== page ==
“Introducing external referees was such a good idea. It throws us students slightly outside our comfort zone and really stimulated heated discussion and a desire to impress!”
“Surprisingly, it was really easy to defend a side you might disagree with. Once some research has been done, it’s very tempting to get seduced by your own power of argument and believe what you’ve formally contested. I really liked this aspect of the debate. It was less about opinion and more about forming a case and proposing ideas effectively.”
Similarly, the feedback I got from external referees showed that they found the whole experience useful. Some of them decided to adapt it for use with their own students.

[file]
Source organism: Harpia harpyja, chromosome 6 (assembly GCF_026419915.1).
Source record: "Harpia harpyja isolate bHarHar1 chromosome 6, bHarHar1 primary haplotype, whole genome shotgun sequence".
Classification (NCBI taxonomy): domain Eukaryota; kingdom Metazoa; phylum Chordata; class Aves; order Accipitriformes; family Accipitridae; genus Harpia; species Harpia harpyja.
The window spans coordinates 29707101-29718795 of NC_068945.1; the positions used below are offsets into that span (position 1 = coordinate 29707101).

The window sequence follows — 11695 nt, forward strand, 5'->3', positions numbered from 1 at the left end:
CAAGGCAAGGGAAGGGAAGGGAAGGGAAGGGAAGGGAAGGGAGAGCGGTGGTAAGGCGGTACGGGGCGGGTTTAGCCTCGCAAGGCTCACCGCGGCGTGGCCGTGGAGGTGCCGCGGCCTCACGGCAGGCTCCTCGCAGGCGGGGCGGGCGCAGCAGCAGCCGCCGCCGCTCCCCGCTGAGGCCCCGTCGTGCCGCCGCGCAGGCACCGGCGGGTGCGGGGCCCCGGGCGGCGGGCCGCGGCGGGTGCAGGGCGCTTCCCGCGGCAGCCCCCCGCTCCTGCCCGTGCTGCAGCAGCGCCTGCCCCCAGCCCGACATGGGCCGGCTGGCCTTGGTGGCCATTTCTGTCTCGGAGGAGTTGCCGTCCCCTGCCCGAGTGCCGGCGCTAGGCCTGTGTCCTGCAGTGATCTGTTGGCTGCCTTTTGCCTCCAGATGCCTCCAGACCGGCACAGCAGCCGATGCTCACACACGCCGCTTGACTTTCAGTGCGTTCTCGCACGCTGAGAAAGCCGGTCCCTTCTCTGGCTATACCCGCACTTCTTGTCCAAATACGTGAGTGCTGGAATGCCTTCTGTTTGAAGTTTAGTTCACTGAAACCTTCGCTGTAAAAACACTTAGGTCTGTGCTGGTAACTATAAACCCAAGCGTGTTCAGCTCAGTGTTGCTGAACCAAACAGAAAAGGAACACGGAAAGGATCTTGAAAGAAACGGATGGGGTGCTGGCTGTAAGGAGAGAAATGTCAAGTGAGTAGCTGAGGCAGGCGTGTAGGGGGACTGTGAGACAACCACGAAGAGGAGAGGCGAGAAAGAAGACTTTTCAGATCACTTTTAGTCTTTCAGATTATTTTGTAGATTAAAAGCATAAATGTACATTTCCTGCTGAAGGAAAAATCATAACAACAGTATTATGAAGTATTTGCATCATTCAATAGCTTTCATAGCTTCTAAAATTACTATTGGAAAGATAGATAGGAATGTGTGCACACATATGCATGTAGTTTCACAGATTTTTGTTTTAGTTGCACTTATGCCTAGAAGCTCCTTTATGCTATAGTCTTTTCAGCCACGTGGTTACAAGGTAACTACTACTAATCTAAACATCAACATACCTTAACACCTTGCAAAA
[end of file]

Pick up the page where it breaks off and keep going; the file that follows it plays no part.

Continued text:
As noted in the introduction, the debate fitted well with my overall conception and delivery of the seminar. Exercises in the first week of the semester paved the way for the debate by encouraging students to think critically about labels and definitions. In my introductory session on Modernism, for instance, I divided the group into pairs and asked them to read a few stories which illustrate the fluid and contradictory meanings that terms like ‘modern’ have had for different people at different times and in different places, using Susan Stanford Friedman’s very useful essay “Definitional Excursions: The Meanings of Modern/Modernity/Modernism”. Later in the semester, we did something similar, though not as formalised, with Virginia Woolf. We looked at Elaine Showalter’s criticism ofA Room of One’s Own and Toril Moi’s attempt to “rescue Woolf for feminist politics” (p. 9). In the case of Bertolt Brecht, also included in the course, I asked students to write an imaginary dialogue between Marxist critic György Lukács and Brecht. Their conversation had to focus on the meanings of realism and formalism and on what constitutes revolutionary art, highlighting the two writers’ different views on the subject. Students did that in pairs, writing and performing the dialogue in class, showing both critical understanding and imaginative thinking. Clearly, then, debates can be extended to include a more creative aspect, and, of course, as another case study on the English Subject Centre website generously illustrates, “creative-critical” debates can be transferred online with many promising results (Miles). Finally, the debate can move outside the narrow confines of the classroom and involve more students, especially from different subjects, and, even, student societies. This requires more organisation, but can be a very rewarding experience. A recent example in Edinburgh, covered by the Student paper (Ellingworth, p. 4), was a public debate on the question of whether the NHS should treat those who bring their health problems upon themselves (such as smokers, drinkers, and the obese). The debate was organized by two University of Edinburgh societies: the Debates Union and Universities Allied for Essential Medicine, and was attended by a big audience. The Debates Union plans to stage more similar events together with other societies.